Thanks very much John. That is very kind of you but I think you are a fair distance from us. The collarbone is nearly healed and she's just about ready to ride again although the Harley will be a bit heavy at first. We're off to the local BMW dealer up the Meon valley when we get a free Saturday. Hope your plans are going well. Perhaps we'll catch up at one of the meets.
Cheers
Paul

Lisa Thomas 22 Sep 2009 04:11

go look at this and then tell me F650gs in not good off road!
 
Hi -
sorry just saw this thread and had to put in my pennies worth!
I have a heavily adapted (but standard engine) F650gs. I have put on it a 21" front rim ( I am way too short for the Dakar at just 5'2") and have so far ridden through 60 countries in 7 years - 80% off road. through the Sahara, the Amazon and Altiplano in Bolivia and now just 6 weeks on the tough off-roads in Mongolia including The Gobi desert.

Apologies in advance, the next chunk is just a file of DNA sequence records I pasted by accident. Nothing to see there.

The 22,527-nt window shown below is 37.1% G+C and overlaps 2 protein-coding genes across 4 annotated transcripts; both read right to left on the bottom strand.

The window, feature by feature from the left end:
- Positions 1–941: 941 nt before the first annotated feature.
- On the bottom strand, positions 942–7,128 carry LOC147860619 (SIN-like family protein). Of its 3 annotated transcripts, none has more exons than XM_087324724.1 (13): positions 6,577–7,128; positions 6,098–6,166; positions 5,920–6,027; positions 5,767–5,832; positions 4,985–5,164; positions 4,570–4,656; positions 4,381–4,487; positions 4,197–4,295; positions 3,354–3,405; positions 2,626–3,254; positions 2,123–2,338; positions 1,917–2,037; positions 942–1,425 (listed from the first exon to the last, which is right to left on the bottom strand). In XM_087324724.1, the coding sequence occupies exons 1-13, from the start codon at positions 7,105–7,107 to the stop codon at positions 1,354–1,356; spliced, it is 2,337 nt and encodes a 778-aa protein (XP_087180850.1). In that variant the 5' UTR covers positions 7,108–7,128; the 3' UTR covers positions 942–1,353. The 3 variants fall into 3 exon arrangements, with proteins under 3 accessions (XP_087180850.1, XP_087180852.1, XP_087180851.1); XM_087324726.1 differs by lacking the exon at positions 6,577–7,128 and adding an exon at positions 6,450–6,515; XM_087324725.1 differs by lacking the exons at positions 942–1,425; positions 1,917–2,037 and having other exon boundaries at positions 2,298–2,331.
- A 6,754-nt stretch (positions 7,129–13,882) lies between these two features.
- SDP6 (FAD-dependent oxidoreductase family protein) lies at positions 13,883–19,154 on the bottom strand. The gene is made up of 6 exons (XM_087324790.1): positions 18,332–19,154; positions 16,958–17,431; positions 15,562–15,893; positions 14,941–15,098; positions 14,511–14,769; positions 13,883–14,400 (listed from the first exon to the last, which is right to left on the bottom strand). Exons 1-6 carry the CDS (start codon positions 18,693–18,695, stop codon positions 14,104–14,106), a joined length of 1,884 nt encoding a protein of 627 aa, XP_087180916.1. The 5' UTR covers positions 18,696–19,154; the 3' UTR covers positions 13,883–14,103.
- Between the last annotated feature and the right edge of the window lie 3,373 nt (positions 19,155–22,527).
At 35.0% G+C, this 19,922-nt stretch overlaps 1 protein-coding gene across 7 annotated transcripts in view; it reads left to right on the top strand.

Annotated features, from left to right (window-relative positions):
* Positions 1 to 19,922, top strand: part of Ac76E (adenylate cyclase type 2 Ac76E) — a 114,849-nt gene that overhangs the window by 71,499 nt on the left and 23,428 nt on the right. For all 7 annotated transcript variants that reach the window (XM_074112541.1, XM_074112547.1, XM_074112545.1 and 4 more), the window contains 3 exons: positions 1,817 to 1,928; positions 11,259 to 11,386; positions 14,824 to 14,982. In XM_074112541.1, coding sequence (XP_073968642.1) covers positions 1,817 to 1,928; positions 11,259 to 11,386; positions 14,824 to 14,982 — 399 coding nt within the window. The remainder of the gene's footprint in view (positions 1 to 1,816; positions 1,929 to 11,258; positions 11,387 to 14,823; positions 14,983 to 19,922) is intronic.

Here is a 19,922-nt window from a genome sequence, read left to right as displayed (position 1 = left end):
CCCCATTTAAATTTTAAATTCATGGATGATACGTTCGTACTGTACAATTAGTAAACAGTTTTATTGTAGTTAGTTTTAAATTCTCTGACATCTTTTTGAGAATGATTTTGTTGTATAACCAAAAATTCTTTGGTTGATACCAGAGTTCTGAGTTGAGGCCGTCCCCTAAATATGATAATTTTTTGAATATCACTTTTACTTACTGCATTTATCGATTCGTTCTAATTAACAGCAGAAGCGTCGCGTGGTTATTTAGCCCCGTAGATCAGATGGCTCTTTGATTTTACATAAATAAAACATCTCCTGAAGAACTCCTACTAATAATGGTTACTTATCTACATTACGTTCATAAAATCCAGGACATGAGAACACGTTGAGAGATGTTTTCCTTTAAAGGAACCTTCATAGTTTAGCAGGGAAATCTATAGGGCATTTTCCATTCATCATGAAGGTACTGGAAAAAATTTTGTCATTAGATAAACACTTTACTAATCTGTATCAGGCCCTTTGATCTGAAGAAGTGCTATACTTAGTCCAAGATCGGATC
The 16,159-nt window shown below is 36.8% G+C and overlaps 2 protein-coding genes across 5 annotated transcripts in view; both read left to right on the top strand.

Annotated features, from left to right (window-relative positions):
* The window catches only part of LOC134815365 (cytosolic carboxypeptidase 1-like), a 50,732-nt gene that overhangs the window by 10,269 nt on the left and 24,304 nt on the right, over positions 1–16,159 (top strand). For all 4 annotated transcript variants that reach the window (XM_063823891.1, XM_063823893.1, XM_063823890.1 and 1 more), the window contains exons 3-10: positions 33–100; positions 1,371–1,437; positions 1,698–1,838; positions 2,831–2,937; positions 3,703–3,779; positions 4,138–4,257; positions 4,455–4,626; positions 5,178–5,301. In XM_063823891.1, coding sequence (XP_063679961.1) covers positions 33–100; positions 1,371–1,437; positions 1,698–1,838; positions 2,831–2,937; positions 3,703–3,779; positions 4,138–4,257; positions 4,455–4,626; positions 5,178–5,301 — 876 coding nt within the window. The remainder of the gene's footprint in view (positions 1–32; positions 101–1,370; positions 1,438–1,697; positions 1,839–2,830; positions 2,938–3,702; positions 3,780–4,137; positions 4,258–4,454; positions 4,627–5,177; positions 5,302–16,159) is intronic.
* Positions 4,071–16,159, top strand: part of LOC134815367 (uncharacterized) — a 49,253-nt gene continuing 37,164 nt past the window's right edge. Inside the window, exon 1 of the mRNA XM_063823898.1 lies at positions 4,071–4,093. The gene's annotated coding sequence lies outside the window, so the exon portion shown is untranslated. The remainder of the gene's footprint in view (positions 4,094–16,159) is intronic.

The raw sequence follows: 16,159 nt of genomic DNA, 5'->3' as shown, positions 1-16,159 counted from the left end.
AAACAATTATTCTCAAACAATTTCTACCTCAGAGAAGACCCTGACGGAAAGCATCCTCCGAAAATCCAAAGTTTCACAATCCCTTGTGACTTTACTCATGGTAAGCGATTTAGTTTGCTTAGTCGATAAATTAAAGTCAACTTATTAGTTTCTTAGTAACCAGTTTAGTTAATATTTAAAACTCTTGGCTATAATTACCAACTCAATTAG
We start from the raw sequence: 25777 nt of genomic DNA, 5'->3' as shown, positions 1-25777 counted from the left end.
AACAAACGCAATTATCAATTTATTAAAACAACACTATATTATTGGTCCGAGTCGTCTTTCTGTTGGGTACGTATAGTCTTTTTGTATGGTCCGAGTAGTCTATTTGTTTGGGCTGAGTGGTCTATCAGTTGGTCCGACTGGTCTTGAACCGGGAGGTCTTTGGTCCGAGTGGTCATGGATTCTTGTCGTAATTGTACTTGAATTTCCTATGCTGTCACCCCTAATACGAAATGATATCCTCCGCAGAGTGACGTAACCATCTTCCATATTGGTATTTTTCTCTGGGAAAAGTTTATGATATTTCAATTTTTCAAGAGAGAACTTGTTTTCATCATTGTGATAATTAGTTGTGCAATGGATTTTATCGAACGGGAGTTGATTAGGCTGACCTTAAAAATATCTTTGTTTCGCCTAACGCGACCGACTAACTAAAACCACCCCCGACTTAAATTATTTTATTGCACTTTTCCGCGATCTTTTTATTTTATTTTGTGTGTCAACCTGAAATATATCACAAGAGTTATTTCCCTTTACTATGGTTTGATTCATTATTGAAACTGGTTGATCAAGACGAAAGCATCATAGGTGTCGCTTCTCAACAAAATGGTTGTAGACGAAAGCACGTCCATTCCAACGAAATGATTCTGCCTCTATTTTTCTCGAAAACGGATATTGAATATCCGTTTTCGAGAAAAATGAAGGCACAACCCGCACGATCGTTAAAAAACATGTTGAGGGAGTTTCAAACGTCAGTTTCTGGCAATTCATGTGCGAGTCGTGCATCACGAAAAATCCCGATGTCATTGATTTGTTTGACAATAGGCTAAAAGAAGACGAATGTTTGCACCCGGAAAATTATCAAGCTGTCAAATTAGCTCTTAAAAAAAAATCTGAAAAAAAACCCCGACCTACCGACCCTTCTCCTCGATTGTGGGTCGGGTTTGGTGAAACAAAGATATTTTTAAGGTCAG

the bike has over 150,000 miles on it.

this bike can go anywhere and do almost everything...its the rider who will prevent it from going into and through places.

i have never had an engine problem, never had the 'vibrations' at speed that I hear about. it sits well on the motorways at 80mph + fully laden. I have never had any issues with the frame - not so much as a hair-line split despite the roads we take with the weight I carry. and the only maintenance has just been the usual routine stuff like replacing worn parts after so many miles. I have only had 5 fork seals go on me over the last 7 years on the road, the chains and sprockets last me around 10 to 15 K miles.

If you are suffering from vicious handle-bar vibrations then it might be an idea to look at the steering head bearing, the fork oil making sure that both sides are equal and the same weight. or the bolts are properly torqued on both the triple-clamp and fork bridge.